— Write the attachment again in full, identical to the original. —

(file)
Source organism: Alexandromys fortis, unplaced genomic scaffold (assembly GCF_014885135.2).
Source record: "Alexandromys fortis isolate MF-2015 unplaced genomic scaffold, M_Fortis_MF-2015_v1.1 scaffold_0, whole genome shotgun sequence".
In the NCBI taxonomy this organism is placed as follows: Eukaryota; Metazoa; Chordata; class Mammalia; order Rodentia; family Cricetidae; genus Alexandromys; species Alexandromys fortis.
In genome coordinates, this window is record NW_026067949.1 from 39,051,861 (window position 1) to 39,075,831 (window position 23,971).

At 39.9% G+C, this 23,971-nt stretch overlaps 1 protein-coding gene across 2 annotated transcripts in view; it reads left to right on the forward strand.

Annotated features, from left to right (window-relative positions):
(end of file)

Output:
Source organism: Alexandromys fortis, unplaced genomic scaffold (assembly GCF_014885135.2).
Source record: "Alexandromys fortis isolate MF-2015 unplaced genomic scaffold, M_Fortis_MF-2015_v1.1 scaffold_0, whole genome shotgun sequence".
In the NCBI taxonomy this organism is placed as follows: Eukaryota; Metazoa; Chordata; class Mammalia; order Rodentia; family Cricetidae; genus Alexandromys; species Alexandromys fortis.
In genome coordinates, this window is record NW_026067949.1 from 39,051,861 (window position 1) to 39,075,831 (window position 23,971).

At 39.9% G+C, this 23,971-nt stretch overlaps 1 protein-coding gene across 2 annotated transcripts in view; it reads left to right on the forward strand.

Annotated features, from left to right (window-relative positions):